‘War is not an op­tion’: Is­lamic leader’s pledge on Moro rights

MILF vows to pur­sue peace­ful path to jus­tice, au­ton­omy


out of a 2014 agree­ment be­tween the gov­ern­ment and the MILF that rec­og­nizes the “just­ness and le­git­i­macy of the cause of the Bangsamoro peo­ple.”

For decades the group led an armed strug­gle to win self-de­ter­mi­na­tion for the Bangsamoro peo­ple, with the peace deal com­ing only af­ter 17 years of ne­go­ti­a­tion.

The agree­ment was ex­pected to pave the way for a Bangsamoro au­ton­o­mous po­lit­i­cal en­tity. But it has been four years and the Philip­pines Congress has yet to pass the law to es­tab­lish the re­gion.

De­spite the de­lay, the MILF lead­er­ship re­mains hope­ful that the BBL will be passed by Congress in May or be­fore Duterte’s next ad­dress to the na­tion in July.

In the Se­nate, Mu­rad said the group had held dis­cus­sions with Sen. Miguel Zu­biri, who spon­sored the bill in the up­per cham­ber. “(Zu­biri) was look­ing for­ward to fin­ish­ing the process in the next ses­sion of Se­nate which is in May,” he said.

Mu­rad said there were two ver­sions of the bill in the lower house — one by Speaker Pan­ta­leon Alvarez, which com­plies with the BBL crafted by the Bangsamoro Tran­si­tion Com­mis­sion (BTC), and an­other spon­sored by for­mer pres­i­dent and now Pam­panga rep­re­sen­ta­tive Glo­ria Ma­ca­pa­gal Ar­royo.

“I spoke to her (Ar­royo) ... by phone and asked if it was pos­si­ble to with­draw her bill and just sup­port the Alvarez ver­sion. And over the phone, she told me, yes, she will with­draw,” said Mu­rad. “She gave her com­mit­ment and I hope that she will make true with that com­mit­ment.”

Asked about the ef­fects of the de­lay on the BBL, Mu­rad said: “Of course, there is some neg­a­tive im­pact. There is frus­tra­tion among our peo­ple.

“But we are try­ing to con­tain the frus­tra­tion of our peo­ple, and we are also try­ing our best to push the peace process for­ward,” he said, adding that “the chances of pass­ing the BBL are still high.”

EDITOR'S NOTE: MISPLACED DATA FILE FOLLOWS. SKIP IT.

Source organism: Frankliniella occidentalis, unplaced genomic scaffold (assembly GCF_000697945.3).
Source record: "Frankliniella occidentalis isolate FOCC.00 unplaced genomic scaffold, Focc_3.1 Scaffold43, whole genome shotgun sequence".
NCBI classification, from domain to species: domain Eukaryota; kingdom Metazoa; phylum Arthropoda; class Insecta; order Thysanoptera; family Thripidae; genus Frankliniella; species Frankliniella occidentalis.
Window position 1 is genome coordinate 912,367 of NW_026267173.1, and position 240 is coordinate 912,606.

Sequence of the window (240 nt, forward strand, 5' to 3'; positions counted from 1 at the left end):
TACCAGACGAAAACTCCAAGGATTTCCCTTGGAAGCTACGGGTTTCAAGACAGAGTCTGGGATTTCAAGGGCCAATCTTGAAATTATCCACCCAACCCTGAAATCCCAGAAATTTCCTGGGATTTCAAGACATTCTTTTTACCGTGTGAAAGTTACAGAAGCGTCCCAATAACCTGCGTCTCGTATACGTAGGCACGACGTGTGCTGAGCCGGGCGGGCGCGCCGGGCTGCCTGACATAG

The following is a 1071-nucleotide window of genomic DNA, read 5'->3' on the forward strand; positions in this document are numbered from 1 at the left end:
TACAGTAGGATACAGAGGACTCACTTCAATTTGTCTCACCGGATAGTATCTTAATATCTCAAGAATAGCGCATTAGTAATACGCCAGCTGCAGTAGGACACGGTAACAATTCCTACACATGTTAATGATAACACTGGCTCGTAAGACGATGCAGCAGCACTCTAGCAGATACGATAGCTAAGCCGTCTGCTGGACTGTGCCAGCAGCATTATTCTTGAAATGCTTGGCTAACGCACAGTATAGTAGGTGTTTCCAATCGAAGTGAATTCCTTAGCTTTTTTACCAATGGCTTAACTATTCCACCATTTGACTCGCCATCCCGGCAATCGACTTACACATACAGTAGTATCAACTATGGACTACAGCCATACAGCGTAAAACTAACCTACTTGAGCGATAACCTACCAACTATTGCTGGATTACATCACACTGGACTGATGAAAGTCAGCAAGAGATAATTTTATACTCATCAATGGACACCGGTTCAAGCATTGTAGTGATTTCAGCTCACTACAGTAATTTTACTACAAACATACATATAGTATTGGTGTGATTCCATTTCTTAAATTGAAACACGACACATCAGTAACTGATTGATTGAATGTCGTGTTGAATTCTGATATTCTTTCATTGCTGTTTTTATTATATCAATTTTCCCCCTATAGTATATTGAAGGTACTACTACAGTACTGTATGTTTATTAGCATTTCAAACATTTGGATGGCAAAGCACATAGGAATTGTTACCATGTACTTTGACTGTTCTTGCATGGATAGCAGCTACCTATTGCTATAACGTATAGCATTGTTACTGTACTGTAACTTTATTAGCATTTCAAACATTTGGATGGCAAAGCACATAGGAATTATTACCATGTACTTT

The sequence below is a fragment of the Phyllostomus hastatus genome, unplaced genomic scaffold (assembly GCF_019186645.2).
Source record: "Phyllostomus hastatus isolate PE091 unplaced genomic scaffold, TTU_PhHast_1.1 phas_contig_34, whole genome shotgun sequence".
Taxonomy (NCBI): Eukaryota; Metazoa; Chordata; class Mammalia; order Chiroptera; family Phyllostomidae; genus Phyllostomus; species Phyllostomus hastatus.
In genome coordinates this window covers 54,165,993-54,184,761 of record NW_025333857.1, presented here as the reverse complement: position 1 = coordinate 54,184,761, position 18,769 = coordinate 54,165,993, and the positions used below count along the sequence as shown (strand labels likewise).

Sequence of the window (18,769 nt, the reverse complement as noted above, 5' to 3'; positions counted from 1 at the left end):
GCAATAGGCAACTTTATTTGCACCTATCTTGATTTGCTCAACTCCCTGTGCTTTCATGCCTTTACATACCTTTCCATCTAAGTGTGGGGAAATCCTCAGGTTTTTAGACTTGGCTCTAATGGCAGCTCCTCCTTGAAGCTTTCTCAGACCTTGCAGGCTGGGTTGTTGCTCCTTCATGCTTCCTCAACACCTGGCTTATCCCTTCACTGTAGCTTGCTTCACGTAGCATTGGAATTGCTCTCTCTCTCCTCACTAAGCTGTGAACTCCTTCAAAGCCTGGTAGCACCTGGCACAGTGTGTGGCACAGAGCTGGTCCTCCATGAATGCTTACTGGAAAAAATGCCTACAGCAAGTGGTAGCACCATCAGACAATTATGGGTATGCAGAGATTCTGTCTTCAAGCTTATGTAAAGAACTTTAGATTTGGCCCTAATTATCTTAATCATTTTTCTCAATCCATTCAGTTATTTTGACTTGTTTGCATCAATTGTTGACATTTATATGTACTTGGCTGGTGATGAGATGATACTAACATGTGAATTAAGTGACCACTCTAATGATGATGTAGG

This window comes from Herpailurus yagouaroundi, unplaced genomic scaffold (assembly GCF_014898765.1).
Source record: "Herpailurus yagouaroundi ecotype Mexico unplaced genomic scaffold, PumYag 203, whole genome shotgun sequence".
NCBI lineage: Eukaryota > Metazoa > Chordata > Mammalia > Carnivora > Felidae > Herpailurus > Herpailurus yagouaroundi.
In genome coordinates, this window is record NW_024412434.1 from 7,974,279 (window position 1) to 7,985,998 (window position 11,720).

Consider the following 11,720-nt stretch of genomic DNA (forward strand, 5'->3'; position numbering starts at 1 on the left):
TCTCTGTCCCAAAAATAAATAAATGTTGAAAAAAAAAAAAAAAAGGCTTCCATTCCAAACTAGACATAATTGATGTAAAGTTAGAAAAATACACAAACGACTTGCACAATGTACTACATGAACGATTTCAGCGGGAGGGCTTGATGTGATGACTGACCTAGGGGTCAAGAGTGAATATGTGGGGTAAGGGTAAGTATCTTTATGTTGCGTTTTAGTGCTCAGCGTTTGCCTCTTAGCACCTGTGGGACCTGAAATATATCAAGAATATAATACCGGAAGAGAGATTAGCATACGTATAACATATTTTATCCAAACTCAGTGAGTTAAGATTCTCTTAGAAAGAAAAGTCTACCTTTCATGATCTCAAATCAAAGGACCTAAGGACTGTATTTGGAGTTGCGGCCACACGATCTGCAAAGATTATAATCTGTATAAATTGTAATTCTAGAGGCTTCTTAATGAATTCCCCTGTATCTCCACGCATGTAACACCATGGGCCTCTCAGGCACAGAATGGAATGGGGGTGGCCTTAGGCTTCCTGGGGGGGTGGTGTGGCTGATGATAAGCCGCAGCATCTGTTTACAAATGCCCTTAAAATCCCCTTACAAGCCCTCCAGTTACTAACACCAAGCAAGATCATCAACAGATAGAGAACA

Mu­rad also ex­pressed con­cerns that “there is a pos­si­bil­ity of wa­ter­ing (the law) down.”

“In the lower house, we found out there are about 341 pro­vi­sions that were touched. There are some amend­ments, so we need to re­ally en­gage them,” he said.

A num­ber of con­gress­men also op­posed the BBL. “They are few, but they are more ag­gres­sive. That is why there are some chal­lenges.”

Should Congress fail to pass the BBL, Mu­rad said he was con­cerned that this would add to the Bangsamoros’ frus­tra­tion.

“They will feel that there is no more chance of pass­ing the BBL. Be­cause this pres­i­dent is the first who openly sup­ports the BBL.

“He is the first pres­i­dent from Min­danao who re­ally un­der­stands the prob­lem of the Bangsamoro and has ac­cepted the in­jus­tices against the Bangsamoro,” said Mu­rad.

“So if (the law) can­not be passed within his ad­min­is­tra­tion then that will re­sult in a strong sense of frus­tra­tion among the peo­ple,” he said.

This sense of in­jus­tice could lead to more peo­ple join­ing rad­i­cal groups. “That is what we are con­cerned (about),” he said.

Asked about the MILF’s op­tions if the BBL is not passed, Mu­rad said the group would not re­turn to vi­o­lence.

“War is not an op­tion,” he said. “The real so­lu­tion is po­lit­i­cal.”

Mu­rad said the or­ga­ni­za­tion would con­tinue its four-point pro­gram of strength­en­ing, mil­i­tary buildup, self-re­liance and Is­lamiza­tion.

“We will see what is the ap­pro­pri­ate step. But we have al­ready in­vested so much in the peace process. So what­ever hap­pens we will try to pro­tect the gains of the peace process,” he said.

How­ever, the MILF was also pre­pared to take a de­fen­sive stand, Mu­rad said.

“De­fense, it can be. We will con­tinue our ac­tiv­i­ties, but if gov­ern­ment troops at­tack us, we have no op­tion but to fight back. But we will con­tinue our ac­tiv­i­ties as an Is­lamic rev­o­lu­tion­ary or­ga­ni­za­tion,” he said.

“It’s not an op­tion, but we are ready for it. Hope­fully, it doesn’t hap­pen that the BBL fails be­cause that will re­ally strengthen the cam­paign of the ex­trem­ists.”

Mu­rad said the Bangsamoro Is­lamic Free­dom Fighters group was formed af­ter an agree­ment on an­ces­tral do­main failed in 2008.

“We were to­gether. But af­ter the non-sign­ing, every­body was frus­trated. And there was an out­break of hos­til­i­ties.”

Un­til there was a po­lit­i­cal so­lu­tion, “fight­ing any group will not suc­ceed,” he said.

Al-Hajj Ebrahim Mu­rad

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